One night a few weeks ago, my sweet huz, Bobby, took a deep breath, looked me in the eye, and after 21 years of marriage, proclaimed the unthinkable: “I think it’s time for me to give up… coffee.” Gulp. I looked at him as if he’d just sprouted a horn on his nose. I knew I must have misunderstood him. After all, this was the man who faithfully made a full pot o’ java every morning for us to share. Give up coffee? Why not give up showering too? And breathing?
On the verge of hyperventilating, I simply whispered, “What?!” He then explained, in a frustratingly calm voice, that he didn’t like being so hooked on coffee in the mornings. It messed with his empty stomach, and the caffeine crash was tough to handle at work. My thoughtful follow-up response? “Whaaaaaat!?!?!?!?!?” Then he asked me to get him a few boxes of Tazo Earl Grey Tea at the store.
This actually hurt my feelings. He wasn’t trying to bring me down and crush my spirit, but sharing coffee has been our thing, especially in the last year when we’ve clearly become outnumbered by younger ones in our house. After certain nights when we felt like we were awake more than asleep, we have stood, blurry-eyed at the coffee pot, shoulder to shoulder, watching the coffee perk. A watched pot doesn’t boil? Whatever. Our watched coffeemaker does a beautiful job of making coffee. It’s a sight to behold, and this unexpected announcement, well, it kind of felt like my partner-in-caffeine-addiction was breaking up with me.
The next morning, I made my own pot of coffee for the first time in a very long while. Bobby had offered to make me a pot, but on no! I insisted on forging my own path down the solo java lane. The coffee exploded all over the kitchen. I knew it was a sign, but of what? Was it a sign to join Bobby and become a tea-drinking duo, or a sign to persevere even when it suddenly seemed that my corner of the universe was suddenly anti-cup-o’-joe? I chose the latter, spooned most of the grinds out of the pot, poured in plenty of my pumpkin cream dream, and guzzled a cup of very sweet and slightly crunchy coffee. Later, I bought two boxes of Bobby’s tea for him. I brought along my large carafe of super-strong java to sip as I shopped, just to make a point. I’m not sure to whom I was trying to make said point, but I sure felt strongly about it.
As the day unfolded, I could tell it was going to be a tricky one. A few phone calls from school, and I could sense the storm brewing. When Bobby arrived home from work, I warned him about the pending stress. Then I asked him if he’d really been java-free. He smiled and said he’d had tea in the morning. And in the afternoon? Just one Mountain Dew. Mountain DEW! My jaw dropped, and then I quickly spouted off all of the evil ingredients in that soda, verses the antioxidants and general beauty of coffee. Bobby simply said, “Beth, it’s not a big deal. I will still make you coffee each morning. I’m just not going to join you.” Pierce my heart, Bobster… pierce my heart.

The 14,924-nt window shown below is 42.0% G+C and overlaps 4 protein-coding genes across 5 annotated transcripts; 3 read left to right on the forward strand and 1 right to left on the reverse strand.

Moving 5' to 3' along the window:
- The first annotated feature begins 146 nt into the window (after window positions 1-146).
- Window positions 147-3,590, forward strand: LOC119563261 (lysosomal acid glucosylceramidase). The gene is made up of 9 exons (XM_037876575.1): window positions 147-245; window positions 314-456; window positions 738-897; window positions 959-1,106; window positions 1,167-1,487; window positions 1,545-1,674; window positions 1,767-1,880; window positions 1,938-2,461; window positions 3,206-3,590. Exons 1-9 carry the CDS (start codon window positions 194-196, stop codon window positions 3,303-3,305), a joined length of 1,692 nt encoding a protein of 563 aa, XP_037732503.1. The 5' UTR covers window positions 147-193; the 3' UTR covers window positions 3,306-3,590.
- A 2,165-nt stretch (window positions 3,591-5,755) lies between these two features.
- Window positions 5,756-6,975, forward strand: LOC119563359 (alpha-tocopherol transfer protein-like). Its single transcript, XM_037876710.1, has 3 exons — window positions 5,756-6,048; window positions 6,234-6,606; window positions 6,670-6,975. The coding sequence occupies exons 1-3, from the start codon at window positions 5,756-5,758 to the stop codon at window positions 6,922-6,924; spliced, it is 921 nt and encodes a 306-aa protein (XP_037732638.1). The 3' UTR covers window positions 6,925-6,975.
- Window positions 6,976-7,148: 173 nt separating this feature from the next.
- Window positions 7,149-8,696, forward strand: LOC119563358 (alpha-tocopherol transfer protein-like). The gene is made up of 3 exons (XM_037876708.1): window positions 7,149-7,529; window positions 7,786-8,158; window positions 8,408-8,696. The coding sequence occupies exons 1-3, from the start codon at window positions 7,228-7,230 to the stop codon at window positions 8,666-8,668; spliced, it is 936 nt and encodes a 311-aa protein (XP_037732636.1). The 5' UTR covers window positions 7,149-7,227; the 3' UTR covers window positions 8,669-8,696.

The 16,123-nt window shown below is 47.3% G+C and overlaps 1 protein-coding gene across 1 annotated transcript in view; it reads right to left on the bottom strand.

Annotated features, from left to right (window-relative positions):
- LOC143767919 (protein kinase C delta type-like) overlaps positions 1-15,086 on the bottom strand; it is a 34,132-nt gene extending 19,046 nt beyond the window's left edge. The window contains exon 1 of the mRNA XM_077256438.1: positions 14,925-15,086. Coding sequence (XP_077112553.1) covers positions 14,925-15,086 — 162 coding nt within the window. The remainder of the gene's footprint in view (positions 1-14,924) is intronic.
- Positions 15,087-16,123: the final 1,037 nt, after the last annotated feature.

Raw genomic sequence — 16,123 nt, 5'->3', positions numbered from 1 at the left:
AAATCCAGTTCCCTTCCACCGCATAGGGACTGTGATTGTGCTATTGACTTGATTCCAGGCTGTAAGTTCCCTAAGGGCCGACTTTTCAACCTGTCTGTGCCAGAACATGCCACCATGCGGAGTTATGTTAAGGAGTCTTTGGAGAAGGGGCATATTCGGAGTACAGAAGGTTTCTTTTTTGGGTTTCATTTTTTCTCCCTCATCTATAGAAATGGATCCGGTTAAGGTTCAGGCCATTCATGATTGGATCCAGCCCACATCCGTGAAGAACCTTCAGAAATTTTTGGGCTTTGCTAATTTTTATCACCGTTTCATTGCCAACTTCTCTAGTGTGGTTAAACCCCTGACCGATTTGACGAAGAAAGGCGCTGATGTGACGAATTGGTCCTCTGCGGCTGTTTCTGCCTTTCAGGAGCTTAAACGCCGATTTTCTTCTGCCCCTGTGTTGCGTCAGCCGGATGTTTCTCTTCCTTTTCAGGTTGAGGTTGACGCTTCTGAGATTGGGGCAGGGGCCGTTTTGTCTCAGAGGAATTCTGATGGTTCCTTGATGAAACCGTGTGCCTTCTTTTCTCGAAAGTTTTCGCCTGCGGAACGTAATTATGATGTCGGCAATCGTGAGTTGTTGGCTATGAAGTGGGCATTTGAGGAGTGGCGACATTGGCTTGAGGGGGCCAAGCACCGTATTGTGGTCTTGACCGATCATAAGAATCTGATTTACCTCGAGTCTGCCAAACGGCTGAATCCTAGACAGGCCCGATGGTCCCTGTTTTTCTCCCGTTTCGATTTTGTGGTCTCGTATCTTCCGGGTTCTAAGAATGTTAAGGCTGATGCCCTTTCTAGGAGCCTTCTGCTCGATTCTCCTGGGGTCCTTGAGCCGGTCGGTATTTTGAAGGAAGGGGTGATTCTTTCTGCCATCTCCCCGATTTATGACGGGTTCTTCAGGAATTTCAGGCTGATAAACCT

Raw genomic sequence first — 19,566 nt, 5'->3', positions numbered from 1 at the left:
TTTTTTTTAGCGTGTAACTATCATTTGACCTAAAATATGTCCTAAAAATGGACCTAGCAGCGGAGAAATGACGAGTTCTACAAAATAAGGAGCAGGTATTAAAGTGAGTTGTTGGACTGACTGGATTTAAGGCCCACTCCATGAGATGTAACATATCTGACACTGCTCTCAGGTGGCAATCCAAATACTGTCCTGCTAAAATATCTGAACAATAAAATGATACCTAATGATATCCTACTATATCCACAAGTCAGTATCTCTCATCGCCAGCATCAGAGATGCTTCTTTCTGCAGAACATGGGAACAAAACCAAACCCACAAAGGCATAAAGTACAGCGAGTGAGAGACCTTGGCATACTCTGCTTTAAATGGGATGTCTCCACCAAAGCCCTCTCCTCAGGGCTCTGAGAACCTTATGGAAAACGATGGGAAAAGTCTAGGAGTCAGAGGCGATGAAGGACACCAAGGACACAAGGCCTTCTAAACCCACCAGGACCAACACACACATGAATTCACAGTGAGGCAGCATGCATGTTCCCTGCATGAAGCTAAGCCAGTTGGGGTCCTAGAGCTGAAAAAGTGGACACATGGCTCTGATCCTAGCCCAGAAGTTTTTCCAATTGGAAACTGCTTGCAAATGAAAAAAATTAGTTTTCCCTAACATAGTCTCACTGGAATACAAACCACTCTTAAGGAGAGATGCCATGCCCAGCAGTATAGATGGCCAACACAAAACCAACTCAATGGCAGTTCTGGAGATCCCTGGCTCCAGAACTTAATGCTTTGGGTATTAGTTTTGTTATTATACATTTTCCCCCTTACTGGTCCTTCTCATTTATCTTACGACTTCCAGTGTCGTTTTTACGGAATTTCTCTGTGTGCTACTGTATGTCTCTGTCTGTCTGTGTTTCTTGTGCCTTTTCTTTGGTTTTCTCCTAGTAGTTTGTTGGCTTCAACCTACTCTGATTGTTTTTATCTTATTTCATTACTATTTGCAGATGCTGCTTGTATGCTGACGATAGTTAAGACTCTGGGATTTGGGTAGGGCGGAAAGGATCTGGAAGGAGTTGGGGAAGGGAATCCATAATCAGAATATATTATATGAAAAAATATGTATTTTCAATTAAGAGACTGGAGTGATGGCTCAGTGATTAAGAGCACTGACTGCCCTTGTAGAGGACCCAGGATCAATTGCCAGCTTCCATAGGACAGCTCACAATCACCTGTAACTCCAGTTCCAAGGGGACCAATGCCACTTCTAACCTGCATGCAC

As I predicted, the night was rough, and Bobby and I stayed up late problem solving together. My hurt feelings over java eased as I was reminded of what a kick-arse team Bobby and I make when it comes to getting through these storms. I cried, I prayed, Bobby searched the web, he patted my back, and slowly we came up with our new to-do list. We fell into bed, exhausted, still troubled, but with a plan for next steps.
Bobby hardly slept that night. Neither did I. The next morning, I heard the melodious sound of our coffee grinder, sighed and smiled at the thought of my tea-drinking Huz still making coffee for his bride. As it turns out, even amidst our family stress, my world returned to balance as I heard these beautiful words escape Bobby’s lips: “I’m back on coffee… for now.” I simply smiled, patted his shoulder, and said, “Welcome back to the dark roast side, Huz… welcome back.”
Postscript: I wanted to make sure Bobby was okay with my sharing his momentary lapse in java-judgment as a post, and so I had him read it. His response? Smiling, he said, “I knew this was coming. It’s fine, but isn’t this your first post without a spiritual component?” Good point, Huz. I looked for scripture regarding Jesus drinking java, thought about re-interpreting Jesus’ first miracle of turning water into wine, and avoided all passages regarding moderation. God has simply given us coffee, people. My mug runneth over with gratitude to Him, for java, yes, but even more so for my coffee-making Huz. Cheers.